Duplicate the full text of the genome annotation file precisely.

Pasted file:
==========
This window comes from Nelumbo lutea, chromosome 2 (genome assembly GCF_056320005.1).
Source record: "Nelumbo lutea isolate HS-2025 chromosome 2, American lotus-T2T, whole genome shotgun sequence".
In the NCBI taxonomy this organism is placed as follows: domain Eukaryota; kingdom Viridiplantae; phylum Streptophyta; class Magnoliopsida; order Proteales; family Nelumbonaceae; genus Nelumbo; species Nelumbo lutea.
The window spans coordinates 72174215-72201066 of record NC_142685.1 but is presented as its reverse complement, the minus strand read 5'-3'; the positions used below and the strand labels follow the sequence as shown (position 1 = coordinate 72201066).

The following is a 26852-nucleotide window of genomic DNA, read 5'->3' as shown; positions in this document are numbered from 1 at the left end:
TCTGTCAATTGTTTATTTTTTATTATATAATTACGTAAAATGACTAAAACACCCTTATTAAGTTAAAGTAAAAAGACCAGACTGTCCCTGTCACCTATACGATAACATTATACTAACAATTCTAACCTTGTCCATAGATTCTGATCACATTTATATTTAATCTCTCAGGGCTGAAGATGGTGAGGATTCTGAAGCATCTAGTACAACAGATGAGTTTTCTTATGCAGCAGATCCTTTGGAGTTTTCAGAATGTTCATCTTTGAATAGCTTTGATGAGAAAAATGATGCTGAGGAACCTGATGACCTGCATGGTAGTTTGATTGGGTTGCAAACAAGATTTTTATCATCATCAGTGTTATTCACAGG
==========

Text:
This window comes from Nelumbo lutea, chromosome 2 (genome assembly GCF_056320005.1).
Source record: "Nelumbo lutea isolate HS-2025 chromosome 2, American lotus-T2T, whole genome shotgun sequence".
In the NCBI taxonomy this organism is placed as follows: domain Eukaryota; kingdom Viridiplantae; phylum Streptophyta; class Magnoliopsida; order Proteales; family Nelumbonaceae; genus Nelumbo; species Nelumbo lutea.
The window spans coordinates 72174215-72201066 of record NC_142685.1 but is presented as its reverse complement, the minus strand read 5'-3'; the positions used below and the strand labels follow the sequence as shown (position 1 = coordinate 72201066).

The following is a 26852-nucleotide window of genomic DNA, read 5'->3' as shown; positions in this document are numbered from 1 at the left end:
TCTGTCAATTGTTTATTTTTTATTATATAATTACGTAAAATGACTAAAACACCCTTATTAAGTTAAAGTAAAAAGACCAGACTGTCCCTGTCACCTATACGATAACATTATACTAACAATTCTAACCTTGTCCATAGATTCTGATCACATTTATATTTAATCTCTCAGGGCTGAAGATGGTGAGGATTCTGAAGCATCTAGTACAACAGATGAGTTTTCTTATGCAGCAGATCCTTTGGAGTTTTCAGAATGTTCATCTTTGAATAGCTTTGATGAGAAAAATGATGCTGAGGAACCTGATGACCTGCATGGTAGTTTGATTGGGTTGCAAACAAGATTTTTATCATCATCAGTGTTATTCACAGG